To assist Google’s crawlers better grasp what your links are about, you’ll want to create some relevant anchors. Furthermore, they diversify your link profile, making Google less likely to penalize you for spammy links.

Examples of related anchors:

  • Yemen’s water shortage If you’re linking to a website on the “Yemen cholera pandemic,” use the phrase “Yemen cholera epidemic.”

  • Adidas Yeezy Boost is aimed at those who want to “purchase running sneakers.”

  • “Facebook content strategy” is the objective of social media marketing.

Anchor Text at Random

Random and generic anchors are grouped together by certain link analysis algorithms. Random anchor words, on the other hand, might contain phrases that aren’t nearly as general as “click here,” but aren’t necessarily connected to the target term.

Examples of random anchors:

  • An in-depth report

  • New style

  • The ground rules have shifted.

It’s difficult to come up with instances for random anchors since they might be anything and are subjective based on the target keywords for each page.

Text for a Naked Link

Naked anchor text is just a URL put from the browser bar into the content — yet it is clickable! If someone adds references at the bottom of their piece and lists your link as a source, you could notice connections like this. 

Naked anchors aren’t beautiful, but Google loves them since they’re less likely to signal that someone is attempting to rank for a term by using spamming tactics.

Examples of Naked Anchors:

Anchor Words with a Brand + a Keyword

Your brand name (or branded phrase) and a keyword are two examples. They can assist you optimize for the term without seeming spammy to Google while also helping you establish brand awareness.

Examples of anchors with a brand and a keyword:

Anchor Links for Images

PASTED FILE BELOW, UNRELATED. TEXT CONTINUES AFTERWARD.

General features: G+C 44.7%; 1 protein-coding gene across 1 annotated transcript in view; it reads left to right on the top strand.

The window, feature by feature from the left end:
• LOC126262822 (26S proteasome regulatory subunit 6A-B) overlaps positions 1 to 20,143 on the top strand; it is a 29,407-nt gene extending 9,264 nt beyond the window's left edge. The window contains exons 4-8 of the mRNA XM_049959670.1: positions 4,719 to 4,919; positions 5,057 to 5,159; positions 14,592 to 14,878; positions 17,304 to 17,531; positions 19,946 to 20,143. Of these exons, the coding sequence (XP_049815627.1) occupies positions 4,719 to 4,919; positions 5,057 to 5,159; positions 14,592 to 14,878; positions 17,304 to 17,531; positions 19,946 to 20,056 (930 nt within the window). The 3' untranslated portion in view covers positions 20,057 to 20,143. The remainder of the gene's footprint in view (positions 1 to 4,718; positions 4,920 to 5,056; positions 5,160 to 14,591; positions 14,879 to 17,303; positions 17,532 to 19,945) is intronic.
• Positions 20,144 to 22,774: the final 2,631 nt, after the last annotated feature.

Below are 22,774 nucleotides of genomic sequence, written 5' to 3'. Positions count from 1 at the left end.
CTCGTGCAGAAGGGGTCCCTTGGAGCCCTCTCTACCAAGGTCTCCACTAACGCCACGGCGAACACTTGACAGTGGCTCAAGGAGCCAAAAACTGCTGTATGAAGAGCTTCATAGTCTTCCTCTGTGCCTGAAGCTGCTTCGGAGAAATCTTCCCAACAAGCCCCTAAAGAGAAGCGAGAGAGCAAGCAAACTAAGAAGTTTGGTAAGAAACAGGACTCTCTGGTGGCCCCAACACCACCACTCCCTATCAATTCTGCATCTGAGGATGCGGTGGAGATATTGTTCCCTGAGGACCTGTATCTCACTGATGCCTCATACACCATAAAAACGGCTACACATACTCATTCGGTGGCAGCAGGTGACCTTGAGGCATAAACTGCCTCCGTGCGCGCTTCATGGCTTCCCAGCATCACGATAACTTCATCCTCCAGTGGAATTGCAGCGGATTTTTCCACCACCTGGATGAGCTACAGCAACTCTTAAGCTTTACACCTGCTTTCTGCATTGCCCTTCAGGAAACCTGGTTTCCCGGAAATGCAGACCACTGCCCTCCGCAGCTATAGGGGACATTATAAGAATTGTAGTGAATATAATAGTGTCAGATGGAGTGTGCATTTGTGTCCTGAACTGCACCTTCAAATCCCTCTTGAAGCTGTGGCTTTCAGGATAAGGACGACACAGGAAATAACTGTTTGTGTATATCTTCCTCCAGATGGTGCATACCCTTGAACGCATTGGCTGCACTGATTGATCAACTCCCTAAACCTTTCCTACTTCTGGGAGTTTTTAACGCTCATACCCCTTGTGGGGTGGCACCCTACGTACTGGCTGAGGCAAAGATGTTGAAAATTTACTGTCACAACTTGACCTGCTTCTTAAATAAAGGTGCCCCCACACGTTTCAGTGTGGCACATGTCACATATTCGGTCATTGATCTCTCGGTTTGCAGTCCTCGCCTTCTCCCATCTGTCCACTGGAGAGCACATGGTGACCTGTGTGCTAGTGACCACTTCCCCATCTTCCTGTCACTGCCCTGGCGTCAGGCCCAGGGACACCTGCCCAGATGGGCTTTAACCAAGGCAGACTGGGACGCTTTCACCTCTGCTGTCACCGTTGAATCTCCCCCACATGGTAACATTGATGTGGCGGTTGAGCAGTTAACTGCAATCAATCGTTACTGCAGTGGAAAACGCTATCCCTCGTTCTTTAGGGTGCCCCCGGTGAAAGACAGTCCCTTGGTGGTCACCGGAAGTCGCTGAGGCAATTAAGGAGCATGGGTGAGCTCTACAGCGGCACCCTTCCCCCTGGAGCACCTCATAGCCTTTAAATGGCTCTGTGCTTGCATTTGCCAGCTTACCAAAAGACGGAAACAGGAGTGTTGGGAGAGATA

Perhaps you’ve heard that include alt text in your picture caption is crucial? Your alt text for photos, on the other hand, is what Google interprets as the image’s anchor (when said image is part of a link).

Image anchors are beneficial to your anchor text profile since they diversify it. They may also help you enhance your Google image SEO. For the picture link, you’ll need to put some descriptive alt text.

Perhaps most significantly, alt text serves as an image description for folks who use screen readers, so make sure your alt text is succinct and appropriately explains the picture.

Examples of image anchors:

  • Apartment cat trees at a reasonable price

  • Link-building strategy advice from Webinomy

  • Travel accessories from LifeStraw

Anchors with a long tail

Partial anchors are similar to long-tail anchors, except they include more words in them. These allow you to combine your term with other keywords that are relevant, descriptive, general, or branded. 

Long-tail anchors may sometimes include a complete subheading or header for a link. Occasionally, authors will link to a whole phrase. While you don’t want to employ long-tail anchors all of the time, they may help with SEO. Furthermore, you have no influence over what other websites do.

Examples of Long-Tail Anchors:

  • On the Webinomy blog, you can learn more about keyword research.

  • Why is duplicating content detrimental to SEO?

  • Do you remember when Amazon was just a secondhand bookstore? 

What Effect Does Anchor Text Have on SEO?

Anchor words have always been utilized by Google to figure out what web pages are about so that it can rank them for the correct keywords. An whole part of the original Google document is dedicated to anchor text. Here’s an example:

In our search engine, the text of links is processed differently. The text of a link is usually associated with the page that the link is on in most search engines. In addition, we connect it to the page that the link leads to.

Anchors, according to Google, give more objective descriptions of a link than the sites themselves can provide through metadata. It everything makes sense. Backlink anchors (should) originate from unbiased third-party sources.

Anchors, according to Google, also assist the algorithm in crawling portions of material that don’t or can’t provide a copy for indexing on the internet. For example:

  • Images

  • Programs

  • Apps

  • Databases

  • Documents

Anchor text used to have a significant impact in search engine results – maybe a little too much. 

An Anchor Text History Lesson from SEO